No. I graduated in 1987 when it seemed that half of Oxford was shifting to the City and earning telephone number salaries from the get-go. I knew there was a lot I didn’t know, wanted to stretch myself, and wanted to do something different every day. I crashed and burned in my final interview for the prestigious BBC news traineeship when I told Tony Hall (then director of TV News) that I didn’t watch TV. I made up for it a year later and enjoyed 25 years as a BBC correspondent in Westminster, Belfast, Washington, and bouncing round the world with a “go bag” by the door for those 5am calls to get to the airport NOW.

What does your day to day life as a presenter look like at the moment?
Strangely confined to studio after years of travel and of course our year of pandemic. I’m a daily news presenter for BBC World TV — so I’m constantly prepping stories and guests, writing scripts, and dealing live and solo on air with whatever the news universe throws at me. I’m also involved in a lot of conversations about the BBC’s role in shaping the wider news narrative and how much we need to evolve as a corporate culture. Plus as a trained executive coach, my day often involves sessions of coaching or supervising other coaches. So one half of my professional world seems to be about talking fluently and moving fast, and the other about listening intently and creating space for the unexpected to emerge. I still have a lot to learn.

What was the experience of presenting “Coronavirus: Your Stories” like?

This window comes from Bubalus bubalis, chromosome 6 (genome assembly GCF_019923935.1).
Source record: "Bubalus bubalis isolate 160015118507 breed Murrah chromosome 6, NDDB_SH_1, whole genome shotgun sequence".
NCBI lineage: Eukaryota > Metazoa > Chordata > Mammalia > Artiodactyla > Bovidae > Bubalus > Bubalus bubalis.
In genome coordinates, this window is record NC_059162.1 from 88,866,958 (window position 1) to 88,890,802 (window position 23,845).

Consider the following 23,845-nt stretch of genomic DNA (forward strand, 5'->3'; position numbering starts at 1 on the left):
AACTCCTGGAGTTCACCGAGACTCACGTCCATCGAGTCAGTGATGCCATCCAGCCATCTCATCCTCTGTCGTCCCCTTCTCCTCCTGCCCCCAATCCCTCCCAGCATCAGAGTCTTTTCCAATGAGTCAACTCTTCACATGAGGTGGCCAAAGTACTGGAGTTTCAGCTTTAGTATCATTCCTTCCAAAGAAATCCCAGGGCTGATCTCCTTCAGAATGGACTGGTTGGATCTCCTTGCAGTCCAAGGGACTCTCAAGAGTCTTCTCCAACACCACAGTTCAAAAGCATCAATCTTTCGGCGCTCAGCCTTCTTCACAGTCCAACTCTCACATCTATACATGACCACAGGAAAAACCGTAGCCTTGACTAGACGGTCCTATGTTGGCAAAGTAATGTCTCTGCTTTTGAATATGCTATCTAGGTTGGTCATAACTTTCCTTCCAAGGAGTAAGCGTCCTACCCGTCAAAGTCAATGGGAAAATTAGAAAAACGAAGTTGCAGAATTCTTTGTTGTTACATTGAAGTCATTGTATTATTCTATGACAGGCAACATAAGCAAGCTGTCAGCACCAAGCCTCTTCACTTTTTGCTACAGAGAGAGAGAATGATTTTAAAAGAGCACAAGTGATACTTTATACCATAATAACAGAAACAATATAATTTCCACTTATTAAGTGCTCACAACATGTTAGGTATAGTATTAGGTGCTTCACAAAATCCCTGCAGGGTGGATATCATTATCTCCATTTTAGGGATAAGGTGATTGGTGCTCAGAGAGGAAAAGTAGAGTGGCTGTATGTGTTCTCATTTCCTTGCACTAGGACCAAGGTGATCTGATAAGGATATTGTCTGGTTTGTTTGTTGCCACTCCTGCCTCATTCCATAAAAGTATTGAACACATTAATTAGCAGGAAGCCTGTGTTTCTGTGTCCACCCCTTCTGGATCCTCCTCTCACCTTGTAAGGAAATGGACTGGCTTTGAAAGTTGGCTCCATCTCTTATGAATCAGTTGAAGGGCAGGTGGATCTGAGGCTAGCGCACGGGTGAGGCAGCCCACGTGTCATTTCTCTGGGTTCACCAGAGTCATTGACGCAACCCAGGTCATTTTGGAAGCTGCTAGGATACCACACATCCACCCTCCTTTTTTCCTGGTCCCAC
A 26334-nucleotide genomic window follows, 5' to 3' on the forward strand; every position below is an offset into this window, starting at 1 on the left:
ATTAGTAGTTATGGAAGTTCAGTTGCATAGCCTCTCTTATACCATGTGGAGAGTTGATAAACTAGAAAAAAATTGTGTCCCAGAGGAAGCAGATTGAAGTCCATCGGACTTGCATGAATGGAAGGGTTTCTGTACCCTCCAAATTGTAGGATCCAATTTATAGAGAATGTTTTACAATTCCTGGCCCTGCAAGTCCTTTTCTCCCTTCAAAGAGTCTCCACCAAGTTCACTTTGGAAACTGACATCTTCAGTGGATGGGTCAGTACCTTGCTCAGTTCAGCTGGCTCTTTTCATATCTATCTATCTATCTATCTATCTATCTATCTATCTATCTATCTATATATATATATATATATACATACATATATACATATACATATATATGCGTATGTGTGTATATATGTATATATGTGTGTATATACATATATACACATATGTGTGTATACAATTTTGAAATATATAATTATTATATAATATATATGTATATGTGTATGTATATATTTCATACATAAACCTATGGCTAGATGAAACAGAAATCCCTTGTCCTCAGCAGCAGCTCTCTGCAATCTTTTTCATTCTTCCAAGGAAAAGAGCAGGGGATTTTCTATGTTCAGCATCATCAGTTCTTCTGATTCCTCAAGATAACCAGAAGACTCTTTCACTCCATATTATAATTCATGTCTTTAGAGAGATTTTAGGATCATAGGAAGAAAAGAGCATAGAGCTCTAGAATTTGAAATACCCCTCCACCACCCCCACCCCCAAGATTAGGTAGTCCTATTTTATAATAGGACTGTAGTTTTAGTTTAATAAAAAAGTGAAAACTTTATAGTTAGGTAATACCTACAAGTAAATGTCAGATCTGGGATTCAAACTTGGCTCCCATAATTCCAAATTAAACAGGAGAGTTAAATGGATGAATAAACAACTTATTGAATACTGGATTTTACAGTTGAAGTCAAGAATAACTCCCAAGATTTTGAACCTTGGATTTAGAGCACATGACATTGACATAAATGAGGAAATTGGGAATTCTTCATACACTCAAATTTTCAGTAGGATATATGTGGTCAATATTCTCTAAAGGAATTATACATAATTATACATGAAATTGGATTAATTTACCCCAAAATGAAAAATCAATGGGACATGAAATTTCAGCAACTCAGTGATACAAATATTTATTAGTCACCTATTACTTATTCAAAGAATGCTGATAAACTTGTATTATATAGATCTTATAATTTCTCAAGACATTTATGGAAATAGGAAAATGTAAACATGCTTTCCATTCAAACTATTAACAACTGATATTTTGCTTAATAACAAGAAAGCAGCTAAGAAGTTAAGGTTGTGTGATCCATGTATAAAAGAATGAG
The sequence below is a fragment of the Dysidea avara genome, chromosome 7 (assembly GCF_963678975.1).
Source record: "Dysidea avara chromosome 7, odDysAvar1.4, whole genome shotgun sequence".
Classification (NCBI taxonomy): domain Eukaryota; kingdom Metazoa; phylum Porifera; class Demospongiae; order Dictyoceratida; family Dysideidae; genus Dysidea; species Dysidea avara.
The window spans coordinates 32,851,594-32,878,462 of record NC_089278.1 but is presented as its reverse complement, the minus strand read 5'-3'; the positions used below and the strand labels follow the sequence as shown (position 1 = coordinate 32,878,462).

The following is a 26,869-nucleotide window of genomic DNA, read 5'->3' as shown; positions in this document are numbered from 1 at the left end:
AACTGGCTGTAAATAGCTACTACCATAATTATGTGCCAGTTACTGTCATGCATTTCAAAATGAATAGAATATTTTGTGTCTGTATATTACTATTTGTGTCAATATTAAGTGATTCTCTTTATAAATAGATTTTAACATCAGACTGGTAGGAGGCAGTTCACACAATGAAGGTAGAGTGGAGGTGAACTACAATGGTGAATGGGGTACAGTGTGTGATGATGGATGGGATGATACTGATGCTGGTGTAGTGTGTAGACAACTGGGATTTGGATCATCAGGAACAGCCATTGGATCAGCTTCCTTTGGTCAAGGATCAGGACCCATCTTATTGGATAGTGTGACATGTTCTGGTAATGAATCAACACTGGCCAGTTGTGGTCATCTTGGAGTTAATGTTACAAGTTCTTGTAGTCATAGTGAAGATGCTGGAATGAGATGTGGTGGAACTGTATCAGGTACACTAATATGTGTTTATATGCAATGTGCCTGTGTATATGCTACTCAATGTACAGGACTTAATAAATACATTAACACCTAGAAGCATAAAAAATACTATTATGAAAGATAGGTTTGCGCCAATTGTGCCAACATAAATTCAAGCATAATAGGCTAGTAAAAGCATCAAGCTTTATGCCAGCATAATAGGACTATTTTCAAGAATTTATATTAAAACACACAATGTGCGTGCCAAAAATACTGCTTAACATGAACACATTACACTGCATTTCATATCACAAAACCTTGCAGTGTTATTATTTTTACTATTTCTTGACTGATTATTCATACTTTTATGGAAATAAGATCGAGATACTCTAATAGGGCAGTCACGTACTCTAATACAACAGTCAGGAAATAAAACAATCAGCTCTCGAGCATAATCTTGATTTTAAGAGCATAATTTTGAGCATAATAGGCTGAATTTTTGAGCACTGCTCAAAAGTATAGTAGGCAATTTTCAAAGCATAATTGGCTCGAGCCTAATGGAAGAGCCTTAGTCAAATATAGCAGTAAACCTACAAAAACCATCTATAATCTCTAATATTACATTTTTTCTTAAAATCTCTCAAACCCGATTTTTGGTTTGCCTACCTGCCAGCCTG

Really eye-opening. Confined to home during the first coronavirus lockdown, I jumped at the offer from HQ to drop off TV kit at my door, allowing my entrepreneurial husband — writer and former BBC correspondent — to build a home studio from scratch and operate the camera for a BBC series lasting eighteen weeks.

“Coronavirus Your Stories” was just what the title says. Conversations from my spare room with guests all over the world. Patients, relatives, doctors and paramedics. A family of sailors — mum, dad and baby — isolating on an uninhabited island. People whose worlds – running a restaurant, flying planes, performing in orchestras – had vanished. And a homeless man given a hostel place in pandemic which he told me had saved him from heroin and prison. It’s been strange to switch back to the world of the news bulletin after these experiences and as for so many of us, it’s a year that’s really made me reassess what matters.